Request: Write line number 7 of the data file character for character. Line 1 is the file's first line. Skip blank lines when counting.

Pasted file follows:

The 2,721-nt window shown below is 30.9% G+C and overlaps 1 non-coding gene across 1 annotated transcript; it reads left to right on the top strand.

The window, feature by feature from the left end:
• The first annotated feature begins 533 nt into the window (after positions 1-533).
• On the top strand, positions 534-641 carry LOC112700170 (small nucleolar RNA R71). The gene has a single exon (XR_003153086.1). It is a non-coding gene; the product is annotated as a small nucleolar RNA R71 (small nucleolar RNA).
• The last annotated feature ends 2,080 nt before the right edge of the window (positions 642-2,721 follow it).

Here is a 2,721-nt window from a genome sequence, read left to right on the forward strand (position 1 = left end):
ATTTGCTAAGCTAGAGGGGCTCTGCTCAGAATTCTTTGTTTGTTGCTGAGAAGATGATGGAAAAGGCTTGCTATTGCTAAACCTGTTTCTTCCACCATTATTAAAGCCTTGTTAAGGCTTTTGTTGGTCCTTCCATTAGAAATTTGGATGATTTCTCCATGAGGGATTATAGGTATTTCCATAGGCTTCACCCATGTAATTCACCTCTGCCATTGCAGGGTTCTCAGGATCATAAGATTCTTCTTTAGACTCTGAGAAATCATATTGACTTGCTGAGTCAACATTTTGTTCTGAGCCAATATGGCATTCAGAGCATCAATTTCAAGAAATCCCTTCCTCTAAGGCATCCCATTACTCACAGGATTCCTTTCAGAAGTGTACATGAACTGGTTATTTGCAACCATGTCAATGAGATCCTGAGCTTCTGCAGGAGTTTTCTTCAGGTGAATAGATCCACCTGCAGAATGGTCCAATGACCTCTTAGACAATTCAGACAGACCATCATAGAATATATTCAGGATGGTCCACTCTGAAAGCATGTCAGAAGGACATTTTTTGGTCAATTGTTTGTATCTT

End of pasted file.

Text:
ATTTGCTAAGCTAGAGGGGCTCTGCTCAGAATTCTTTGTTTGTTGCTGAGAAGATGATGGAAAAGGCTTGCTATTGCTAAACCTGTTTCTTCCACCATTATTAAAGCCTTGTTAAGGCTTTTGTTGGTCCTTCCATTAGAAATTTGGATGATTTCTCCATGAGGGATTATAGGTATTTCCATAGGCTTCACCCATGTAATTCACCTCTGCCATTGCAGGGTTCTCAGGATCATAAGATTCTTCTTTAGACTCTGAGAAATCATATTGACTTGCTGAGTCAACATTTTGTTCTGAGCCAATATGGCATTCAGAGCATCAATTTCAAGAAATCCCTTCCTCTAAGGCATCCCATTACTCACAGGATTCCTTTCAGAAGTGTACATGAACTGGTTATTTGCAACCATGTCAATGAGATCCTGAGCTTCTGCAGGAGTTTTCTTCAGGTGAATAGATCCACCTGCAGAATGGTCCAATGACCTCTTAGACAATTCAGACAGACCATCATAGAATATATTCAGGATGGTCCACTCTGAAAGCATGTCAGAAGGACATTTTTTGGTCAATTGTTTGTATCTT